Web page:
Mets Did NOT Win Santana Trade
I read a blog post yesterday, that claimed the Mets won the Johan Santana trade, based on the talent given up, but lost on the contract extension. This couldn’t be any less accurate or more naive.
While it is true the players surrendered didn’t amount to much on the major league level and Santana did have several productive years, one cannot separate the trade from the contract because they are linked. The trade was made because Santana waived his no-trade clause and agreed to a six-year extension.
Translated: There would have been no trade without the contract.
I wrote at the time the “Mets overpaid for Santana both in terms of players” – not that it matters now – “and in money.” That has proven to be correct.
The market for Santana was Boston and the Yankees, and the Mets only became involved only after both those backed off because of the Twins’ demands. When the deal was made Omar Minaya admitted Santana came back to them.
In essence, the Mets were bidding against themselves, something Minaya also did in the contracts for Francisco Rodriguez, Oliver Perez, Luis Castillo and several others.
The contract of $137.5 million over six years was excessive for Santana because of the accumulated innings on his arm and he had a previous arm injury. Six years is a gamble for any pitcher at any time because of the fragility of the arm, shoulder and elbow. Too many things can go wrong and the team ends up paying from damaged goods.
I believe, as I did then, the Mets misjudged the market and overpaid for Santana. While he did win for the Mets, he was injured at the end of every season and required surgery. The Mets already paid for one season and received nothing, and it is possible they could be on the hook for three more years.
Any trade is a gamble, but this one the Mets lost. That is, unless Santana makes a full recovery and pitches – and wins – for a pain-free three more years.
Anybody want to take that bet?
Thoughts from Joe D.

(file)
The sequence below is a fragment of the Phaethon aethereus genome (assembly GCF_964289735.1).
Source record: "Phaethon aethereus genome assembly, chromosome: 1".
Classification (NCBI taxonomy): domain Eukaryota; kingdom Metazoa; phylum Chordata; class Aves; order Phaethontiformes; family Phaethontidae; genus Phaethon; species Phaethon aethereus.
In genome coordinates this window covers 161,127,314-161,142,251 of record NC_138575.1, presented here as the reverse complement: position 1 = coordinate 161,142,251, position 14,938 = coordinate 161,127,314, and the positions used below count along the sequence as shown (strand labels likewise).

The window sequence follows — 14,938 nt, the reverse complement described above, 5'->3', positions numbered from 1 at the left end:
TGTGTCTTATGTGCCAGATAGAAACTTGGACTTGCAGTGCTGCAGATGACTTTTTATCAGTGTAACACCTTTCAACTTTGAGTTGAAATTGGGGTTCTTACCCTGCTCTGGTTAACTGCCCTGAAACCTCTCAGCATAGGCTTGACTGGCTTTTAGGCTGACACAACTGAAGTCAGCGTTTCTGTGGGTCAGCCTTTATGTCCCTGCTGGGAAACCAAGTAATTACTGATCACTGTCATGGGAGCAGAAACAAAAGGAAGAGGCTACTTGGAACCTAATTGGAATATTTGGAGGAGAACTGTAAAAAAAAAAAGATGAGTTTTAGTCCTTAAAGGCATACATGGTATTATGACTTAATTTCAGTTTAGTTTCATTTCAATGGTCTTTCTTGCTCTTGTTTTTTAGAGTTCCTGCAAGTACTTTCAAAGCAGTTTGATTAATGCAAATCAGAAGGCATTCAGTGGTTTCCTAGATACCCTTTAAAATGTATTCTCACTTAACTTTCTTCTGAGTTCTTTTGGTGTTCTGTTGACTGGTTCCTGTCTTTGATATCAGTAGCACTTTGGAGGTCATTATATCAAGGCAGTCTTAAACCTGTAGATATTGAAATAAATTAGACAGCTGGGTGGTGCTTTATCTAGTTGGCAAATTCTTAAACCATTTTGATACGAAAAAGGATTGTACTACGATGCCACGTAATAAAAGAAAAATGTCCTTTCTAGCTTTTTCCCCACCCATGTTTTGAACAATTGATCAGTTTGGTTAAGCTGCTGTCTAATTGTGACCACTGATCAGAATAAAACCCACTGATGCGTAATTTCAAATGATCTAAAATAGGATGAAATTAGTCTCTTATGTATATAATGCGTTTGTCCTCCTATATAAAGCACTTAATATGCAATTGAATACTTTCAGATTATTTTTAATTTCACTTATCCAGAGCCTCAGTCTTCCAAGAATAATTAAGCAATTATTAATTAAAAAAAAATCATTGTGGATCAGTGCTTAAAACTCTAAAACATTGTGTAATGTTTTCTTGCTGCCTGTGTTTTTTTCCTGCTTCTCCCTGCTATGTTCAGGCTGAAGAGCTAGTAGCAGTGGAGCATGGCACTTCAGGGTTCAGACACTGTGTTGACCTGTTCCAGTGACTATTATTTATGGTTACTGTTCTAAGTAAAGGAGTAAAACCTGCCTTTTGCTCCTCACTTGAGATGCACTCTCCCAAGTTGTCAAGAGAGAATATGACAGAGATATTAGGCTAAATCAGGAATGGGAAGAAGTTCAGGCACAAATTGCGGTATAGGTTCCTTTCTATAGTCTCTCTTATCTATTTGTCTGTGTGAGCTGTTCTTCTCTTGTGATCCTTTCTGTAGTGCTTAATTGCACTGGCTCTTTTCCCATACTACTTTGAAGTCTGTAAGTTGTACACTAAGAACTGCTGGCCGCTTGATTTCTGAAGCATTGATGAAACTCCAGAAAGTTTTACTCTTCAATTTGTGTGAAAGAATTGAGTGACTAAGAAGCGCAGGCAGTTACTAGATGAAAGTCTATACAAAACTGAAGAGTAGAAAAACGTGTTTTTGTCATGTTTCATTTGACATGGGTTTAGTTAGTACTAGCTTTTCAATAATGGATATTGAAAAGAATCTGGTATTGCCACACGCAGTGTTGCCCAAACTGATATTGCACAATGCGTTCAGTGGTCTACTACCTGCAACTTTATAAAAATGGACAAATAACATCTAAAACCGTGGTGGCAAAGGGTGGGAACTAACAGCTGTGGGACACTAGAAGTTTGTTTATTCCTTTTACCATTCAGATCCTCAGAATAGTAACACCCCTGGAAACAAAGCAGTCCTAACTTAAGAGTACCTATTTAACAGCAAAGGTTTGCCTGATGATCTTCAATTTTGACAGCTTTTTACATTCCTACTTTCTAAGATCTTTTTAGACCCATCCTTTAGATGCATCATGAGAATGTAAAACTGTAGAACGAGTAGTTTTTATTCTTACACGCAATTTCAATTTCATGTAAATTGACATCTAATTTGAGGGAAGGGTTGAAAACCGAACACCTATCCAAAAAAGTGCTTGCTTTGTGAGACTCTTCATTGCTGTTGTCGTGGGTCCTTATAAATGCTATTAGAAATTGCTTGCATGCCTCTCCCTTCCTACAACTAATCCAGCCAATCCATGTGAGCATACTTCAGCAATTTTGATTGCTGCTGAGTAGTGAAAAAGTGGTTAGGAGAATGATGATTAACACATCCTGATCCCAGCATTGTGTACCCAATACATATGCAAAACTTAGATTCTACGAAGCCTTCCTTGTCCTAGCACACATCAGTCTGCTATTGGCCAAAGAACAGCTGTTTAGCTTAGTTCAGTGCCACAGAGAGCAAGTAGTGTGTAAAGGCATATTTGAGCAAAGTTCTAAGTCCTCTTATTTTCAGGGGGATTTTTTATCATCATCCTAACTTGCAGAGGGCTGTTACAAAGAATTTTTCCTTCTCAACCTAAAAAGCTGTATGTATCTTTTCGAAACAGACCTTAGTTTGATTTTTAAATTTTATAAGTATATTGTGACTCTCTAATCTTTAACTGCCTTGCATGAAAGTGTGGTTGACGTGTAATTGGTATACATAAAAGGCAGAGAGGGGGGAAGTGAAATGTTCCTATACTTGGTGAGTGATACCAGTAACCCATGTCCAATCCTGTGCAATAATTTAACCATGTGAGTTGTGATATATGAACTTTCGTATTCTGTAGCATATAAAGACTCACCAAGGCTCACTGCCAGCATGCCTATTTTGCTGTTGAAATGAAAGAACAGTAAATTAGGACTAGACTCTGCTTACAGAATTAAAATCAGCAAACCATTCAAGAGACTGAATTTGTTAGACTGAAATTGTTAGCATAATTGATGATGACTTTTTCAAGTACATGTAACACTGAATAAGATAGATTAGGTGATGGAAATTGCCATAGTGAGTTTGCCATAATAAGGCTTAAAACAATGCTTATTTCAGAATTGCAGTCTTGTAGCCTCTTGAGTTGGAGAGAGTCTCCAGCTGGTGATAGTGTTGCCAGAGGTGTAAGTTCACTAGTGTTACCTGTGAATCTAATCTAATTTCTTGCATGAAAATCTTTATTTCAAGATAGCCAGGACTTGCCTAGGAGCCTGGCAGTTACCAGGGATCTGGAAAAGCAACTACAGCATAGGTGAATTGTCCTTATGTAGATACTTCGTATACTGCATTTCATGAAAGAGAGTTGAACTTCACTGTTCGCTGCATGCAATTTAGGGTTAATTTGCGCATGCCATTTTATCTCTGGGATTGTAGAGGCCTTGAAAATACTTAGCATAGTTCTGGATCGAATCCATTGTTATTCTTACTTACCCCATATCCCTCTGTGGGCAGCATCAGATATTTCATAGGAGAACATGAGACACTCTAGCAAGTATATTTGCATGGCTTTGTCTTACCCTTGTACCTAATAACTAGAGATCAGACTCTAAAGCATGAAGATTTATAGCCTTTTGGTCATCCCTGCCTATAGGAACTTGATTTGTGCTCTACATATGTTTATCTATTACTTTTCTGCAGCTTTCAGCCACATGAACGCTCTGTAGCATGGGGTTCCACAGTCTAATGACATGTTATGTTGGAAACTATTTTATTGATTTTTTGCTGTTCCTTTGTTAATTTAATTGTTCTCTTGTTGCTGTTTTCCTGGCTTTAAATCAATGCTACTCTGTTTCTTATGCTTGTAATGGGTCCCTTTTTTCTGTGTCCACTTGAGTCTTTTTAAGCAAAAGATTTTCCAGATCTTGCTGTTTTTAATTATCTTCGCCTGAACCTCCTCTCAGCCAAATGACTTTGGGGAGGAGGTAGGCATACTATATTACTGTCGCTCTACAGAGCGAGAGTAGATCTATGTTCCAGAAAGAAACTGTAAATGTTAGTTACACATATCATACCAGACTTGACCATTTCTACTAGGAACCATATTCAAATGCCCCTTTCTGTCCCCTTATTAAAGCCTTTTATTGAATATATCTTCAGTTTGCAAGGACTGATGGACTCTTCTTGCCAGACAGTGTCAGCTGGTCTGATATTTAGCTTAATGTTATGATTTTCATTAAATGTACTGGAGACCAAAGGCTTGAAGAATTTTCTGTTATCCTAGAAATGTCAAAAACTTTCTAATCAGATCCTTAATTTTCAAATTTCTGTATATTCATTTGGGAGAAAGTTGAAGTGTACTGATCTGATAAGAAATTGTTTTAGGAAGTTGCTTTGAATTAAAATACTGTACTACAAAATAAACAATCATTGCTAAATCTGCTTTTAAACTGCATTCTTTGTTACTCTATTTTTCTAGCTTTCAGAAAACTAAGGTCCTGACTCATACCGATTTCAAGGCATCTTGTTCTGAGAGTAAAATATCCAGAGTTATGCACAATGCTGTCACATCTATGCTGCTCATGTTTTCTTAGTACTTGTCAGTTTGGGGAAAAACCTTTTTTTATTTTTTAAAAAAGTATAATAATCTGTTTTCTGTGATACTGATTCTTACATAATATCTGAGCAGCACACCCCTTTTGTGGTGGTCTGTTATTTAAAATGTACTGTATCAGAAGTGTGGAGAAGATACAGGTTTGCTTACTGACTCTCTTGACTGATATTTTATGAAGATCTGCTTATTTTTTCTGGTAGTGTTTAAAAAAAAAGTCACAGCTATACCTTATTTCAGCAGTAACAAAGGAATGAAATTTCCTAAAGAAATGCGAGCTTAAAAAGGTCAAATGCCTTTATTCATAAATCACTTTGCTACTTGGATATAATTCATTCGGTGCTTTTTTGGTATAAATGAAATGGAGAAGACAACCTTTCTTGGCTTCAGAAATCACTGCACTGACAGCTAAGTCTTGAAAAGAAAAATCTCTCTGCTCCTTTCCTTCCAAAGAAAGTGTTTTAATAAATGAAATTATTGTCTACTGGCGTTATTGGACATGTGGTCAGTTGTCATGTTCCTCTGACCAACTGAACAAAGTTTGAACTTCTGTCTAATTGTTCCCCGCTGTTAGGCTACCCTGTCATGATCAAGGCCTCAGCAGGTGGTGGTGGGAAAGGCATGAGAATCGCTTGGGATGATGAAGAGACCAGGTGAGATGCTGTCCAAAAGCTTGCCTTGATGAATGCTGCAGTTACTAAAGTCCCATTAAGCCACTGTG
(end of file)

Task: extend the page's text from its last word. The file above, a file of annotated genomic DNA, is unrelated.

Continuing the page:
I loved the trade and honestly, at the time, I couldn’t care less how much the Mets had to pay Johan to get the deal done. I only cared that he was the top starting pitcher in baseball and after tasting the post season in 2006 and missing the post season by only one game in 2007, Santana was what we needed to get back. It didn’t happen, but it was a great deal for the Mets at the time both in players and money. Sometimes things just happen and they don’t work out. Santana was also a STEAL compared to the Barry Zito and Mike Hampton deals, lets not forget that while we’re at it.
Johan Santana has pitched three seasons for the Mets out of four. In those three seasons he went 40-25 (.615) with a 2.87 ERA in 600.1 innings pitched. If he comes back and gives us two more seasons like that, the deal is a win all the way around.
All of that said, I think it’s pretty silly of Ben Nicholson-Smith of MLBTR to separate the trade from the contract as the deal doesn’t get completed without the players AND the extension. You can’t separate the two. That’s like saying the Mets made a great deal for Jim Fregosi if you separate the Nolan Ryan part from it.
I’m not ready to call this deal a bust yet. There’s still more baseball to be played.
About the Author: John Delcos
I am an active member of the BBWAA and have covered Major League Baseball in several capacities for over 20 years, including ten in New York working the Mets' and Yankees' beat. I covered the Baltimore Orioles for eight years and the Cleveland Indians before that.
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